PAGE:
When I look at the Salvation Army building, I think we ought to write over it, “This is an offering to God of that which doth cost us nothing!”  When you look at the Spurgeon Harris Building, I think we ought to write over the front of it, “This is an offering to God of that which doth cost us nothing!”  It is a rebuke from heaven itself that our people would take and assume a property, and offer nothing for it.  I think it is an insult to heaven, and unworthy of our name, and I think it is a judgment of God upon us.  Our people are giving more than we’ve ever given, but for us to plan a program to buy a great building, to buy the land downtown for a sustaining building, and we pay nothing for it, and the deficit we incur, and the handicap under which we labor is a judgment of God.

That brings me to the responsive  heart; I am praying that this month of December our people will bring a special gift to the church.  We should have done it years ago, but this month of December, we’re going to bring a special gift to the church.  We’re going to ask God that we finish the year without a deficit; a special offering to the Lord.  And I am praying that in 1986 there will be a set day for a building fund appeal.  We owe several millions of dollars.  We set a day in 1986 for a building fund appeal.  For us to use the Army Building, the old Salvation Army Building, for our teenagers, we must renovate it; we must make it usable for them, and that will be a cost of something like $800,000.  For us to use the Burt Building—and I think we ought to use it—it’s a small lot, and if we tear it down, you just add a few feet to that plaza.  The building is built like a fort:  built there to stand forever.  It’s built for an office building.  We can use it for offices.  I asked our First Baptist Academy leadership:  they would love to have it.  Our Junior children are in it.  They ought to be taken out of it, and for us to take our Junior children out of the Burt Building, we have to build another place for them.  These things are bound up in that building fund appeal we ought to make in 1986, and if we do it, I think God will bless us.

The Christian faith is nothing, it is dust and ashes in our hands, if we take out of it tears, and blood, and sacrifice, and trial, and cost.  It’s a country club and not a church.  It’s a convenience and not a necessity.  It’s an “at ease in Zion” [Amos 6:1], and not a devotion to the Lord God.  I often think of our children:  why is it that God made it that when a child is born, the child is born in travail?  I think it’s because the cost of the birth of a child does something to the heart of the parents.  Our freedom was bought in blood and in sacrifice.  The worth and the depth of meaning of the Christian faith is found in the sacrifice and the tears and the blood that we pour into it.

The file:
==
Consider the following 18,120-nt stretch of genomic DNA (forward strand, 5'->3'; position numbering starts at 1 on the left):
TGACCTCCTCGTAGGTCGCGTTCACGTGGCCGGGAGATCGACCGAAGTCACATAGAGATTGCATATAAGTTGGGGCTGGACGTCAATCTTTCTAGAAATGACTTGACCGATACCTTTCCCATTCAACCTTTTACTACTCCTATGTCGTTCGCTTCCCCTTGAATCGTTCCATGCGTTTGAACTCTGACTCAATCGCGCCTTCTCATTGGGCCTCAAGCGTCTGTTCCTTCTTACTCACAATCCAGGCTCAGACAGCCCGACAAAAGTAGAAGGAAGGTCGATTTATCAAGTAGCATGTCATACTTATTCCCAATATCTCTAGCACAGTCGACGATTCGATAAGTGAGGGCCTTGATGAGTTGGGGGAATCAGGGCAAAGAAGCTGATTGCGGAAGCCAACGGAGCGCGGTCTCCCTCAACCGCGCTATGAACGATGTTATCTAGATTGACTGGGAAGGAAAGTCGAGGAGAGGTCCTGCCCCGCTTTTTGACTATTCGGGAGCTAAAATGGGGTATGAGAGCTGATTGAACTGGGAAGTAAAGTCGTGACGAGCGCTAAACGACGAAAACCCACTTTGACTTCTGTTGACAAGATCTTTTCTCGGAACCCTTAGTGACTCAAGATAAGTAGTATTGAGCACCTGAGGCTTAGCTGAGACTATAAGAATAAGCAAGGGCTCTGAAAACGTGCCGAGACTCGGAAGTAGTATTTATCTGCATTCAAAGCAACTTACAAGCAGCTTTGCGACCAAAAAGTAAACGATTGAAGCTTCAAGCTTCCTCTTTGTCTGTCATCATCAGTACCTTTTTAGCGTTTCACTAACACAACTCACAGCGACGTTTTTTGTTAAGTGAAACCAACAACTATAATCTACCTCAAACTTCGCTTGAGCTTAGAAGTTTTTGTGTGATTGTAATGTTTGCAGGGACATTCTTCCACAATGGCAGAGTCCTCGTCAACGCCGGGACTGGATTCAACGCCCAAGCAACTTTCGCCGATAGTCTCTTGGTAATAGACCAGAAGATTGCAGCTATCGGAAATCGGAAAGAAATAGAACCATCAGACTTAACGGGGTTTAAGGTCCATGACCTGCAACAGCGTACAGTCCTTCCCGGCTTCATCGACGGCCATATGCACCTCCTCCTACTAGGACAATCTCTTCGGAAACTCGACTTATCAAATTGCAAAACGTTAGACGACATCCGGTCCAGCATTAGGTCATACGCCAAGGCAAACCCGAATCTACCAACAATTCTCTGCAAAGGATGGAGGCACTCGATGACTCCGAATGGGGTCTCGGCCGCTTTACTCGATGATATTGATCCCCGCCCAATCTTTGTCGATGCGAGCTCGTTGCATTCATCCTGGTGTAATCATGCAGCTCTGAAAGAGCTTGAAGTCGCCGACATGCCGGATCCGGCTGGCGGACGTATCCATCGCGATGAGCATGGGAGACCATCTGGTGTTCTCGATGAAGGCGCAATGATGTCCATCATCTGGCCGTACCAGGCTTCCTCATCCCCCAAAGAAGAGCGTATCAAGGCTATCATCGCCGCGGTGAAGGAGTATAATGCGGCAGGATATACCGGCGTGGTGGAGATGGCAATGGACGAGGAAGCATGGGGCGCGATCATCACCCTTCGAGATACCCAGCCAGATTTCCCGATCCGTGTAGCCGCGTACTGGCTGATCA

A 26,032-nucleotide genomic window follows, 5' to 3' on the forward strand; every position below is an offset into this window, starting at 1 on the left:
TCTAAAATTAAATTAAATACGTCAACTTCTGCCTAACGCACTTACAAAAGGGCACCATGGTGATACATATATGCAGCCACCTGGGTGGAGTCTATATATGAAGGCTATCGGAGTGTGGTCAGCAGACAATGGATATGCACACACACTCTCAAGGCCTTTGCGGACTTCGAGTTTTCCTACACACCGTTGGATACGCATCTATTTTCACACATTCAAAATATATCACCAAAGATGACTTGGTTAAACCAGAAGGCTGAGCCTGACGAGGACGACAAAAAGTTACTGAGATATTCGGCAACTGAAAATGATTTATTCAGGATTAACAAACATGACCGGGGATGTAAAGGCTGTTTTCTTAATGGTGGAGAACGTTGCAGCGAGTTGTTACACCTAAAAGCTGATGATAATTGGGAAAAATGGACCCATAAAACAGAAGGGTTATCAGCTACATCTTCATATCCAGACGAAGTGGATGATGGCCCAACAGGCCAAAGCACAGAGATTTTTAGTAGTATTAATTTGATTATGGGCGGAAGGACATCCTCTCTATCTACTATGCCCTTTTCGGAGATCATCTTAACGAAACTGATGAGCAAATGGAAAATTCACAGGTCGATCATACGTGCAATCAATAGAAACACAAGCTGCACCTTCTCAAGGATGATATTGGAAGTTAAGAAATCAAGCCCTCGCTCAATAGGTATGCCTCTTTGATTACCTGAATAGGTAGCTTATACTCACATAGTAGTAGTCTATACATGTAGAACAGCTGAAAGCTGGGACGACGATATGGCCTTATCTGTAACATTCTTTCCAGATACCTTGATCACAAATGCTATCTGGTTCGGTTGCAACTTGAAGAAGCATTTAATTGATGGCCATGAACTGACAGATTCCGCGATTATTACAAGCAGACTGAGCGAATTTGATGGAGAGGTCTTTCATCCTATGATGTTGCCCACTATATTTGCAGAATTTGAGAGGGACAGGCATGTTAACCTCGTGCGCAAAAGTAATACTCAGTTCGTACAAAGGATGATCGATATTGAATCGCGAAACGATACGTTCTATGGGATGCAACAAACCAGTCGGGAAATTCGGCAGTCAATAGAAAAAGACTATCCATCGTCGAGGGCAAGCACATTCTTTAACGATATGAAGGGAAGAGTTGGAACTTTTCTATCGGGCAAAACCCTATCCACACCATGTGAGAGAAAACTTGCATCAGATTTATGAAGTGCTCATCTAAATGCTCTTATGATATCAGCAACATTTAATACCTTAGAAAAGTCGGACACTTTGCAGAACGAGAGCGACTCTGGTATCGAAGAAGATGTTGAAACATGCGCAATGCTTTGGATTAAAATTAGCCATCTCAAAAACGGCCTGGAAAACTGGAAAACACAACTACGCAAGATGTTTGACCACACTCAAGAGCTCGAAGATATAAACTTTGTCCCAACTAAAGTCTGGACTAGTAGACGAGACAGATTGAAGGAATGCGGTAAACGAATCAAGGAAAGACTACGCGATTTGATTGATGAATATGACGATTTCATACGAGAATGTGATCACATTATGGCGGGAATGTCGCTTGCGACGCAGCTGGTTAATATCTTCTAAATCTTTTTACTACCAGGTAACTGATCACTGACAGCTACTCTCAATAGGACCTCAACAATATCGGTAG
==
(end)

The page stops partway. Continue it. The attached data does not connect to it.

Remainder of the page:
We’re not to give to God that which is worthless, the leftovers and the unwanted; to tip Him.  When the Lord sat over against the treasury in the temple, He watched the people as they gave.  And there came by a poor widow who cast in two mites, a fourth of a cent.  And the Lord condemned her because of her poor judgment?  The Lord said, “Look, she has cast in everything that she has,” and the Lord commended her [Mark 12:41-44].  When Mary of Bethany broke over our Savior the alabaster box of ointment, Judas voiced the opinion of all of the apostles: “What a waste.”  God said, “Not so.  Not so” [Matthew 26:6-13; Mark 14:3-9; John 12:1-7].

A visiting pastor was invited by the pastor of a church to go see a man in the congregation.  They called him “Old Skinflint”; they called him “Old Tight-Fisted”; they called him “Old Scrooge.”  The pastor said to his friend, “We keep our giving records secret.  We don’t publish them to the church.  I just want you to see this man.  I thought we’d have a prayer in his home.”  And the reason:  this man, this godly man, took all of that he possessed and gave it to God, all of it, every month, except what was necessary for him to eat and to wear in the hovel in which he lived.  Everything he gave to the Lord God.

I counted dollars

While God counted crosses.

I counted gains

While He counted losses.

I counted my wealth

By the things gained in store,

But He valued me

By the scars that I bore.

I counted the honors

And sought for ease;

He wept while He counted

The hours on my knees.

And I never knew,

Until one day by a grave,

How vain are these things

We spend a life to save.

[author and work unknown]

And could I add my own conclusion:

And I never knew,

Until one day as I wept,

How empty are the things

I have selfishly kept!

The responsive heart:  “Pastor, by God’s grace and with His help, I’m going to change, we’re going to change, the church is going to change; and we’re going to give our lives and everything we have to the Lord.”  And then God will bless us with all of the necessities that we have need of in our lives.

So this month of December, coming to the end of the year triumphantly, we’ve been honest with God, we’ve paid our debts, and in 1986 we’re going to have a great day, and whatever we owe, we’re going to pay it.  The Lord grant it to us as a church and as a people.

And we’re going to sing us a hymn now of invitation and appeal.  “This is God’s day for me, pastor, and I’m giving my heart and life to the Lord Jesus [Romans 10:9-10], and I’m coming forward.”  “This is my family, pastor, and we’re call coming today.”  “Want to take the Lord as my Savior, and here I stand.”  “Want to put my life in the fellowship of this wonderful church, and here I come.”  “God’s called me, spoken to my heart in a deep way; and I’m answering with my life.”  As the Spirit shall press the appeal to your soul, make the answer: “Yes, Lord, here I am, and here I stand.”  On the first note of the first stanza, in the balcony round, down one of these stairways; in the press of people on this lower floor, down one of these aisles: “This is God’s day for me, pastor, and here I am.”  Welcome, in the name of the Lord and of His Holy Spirit, welcome, while we stand and while we sing.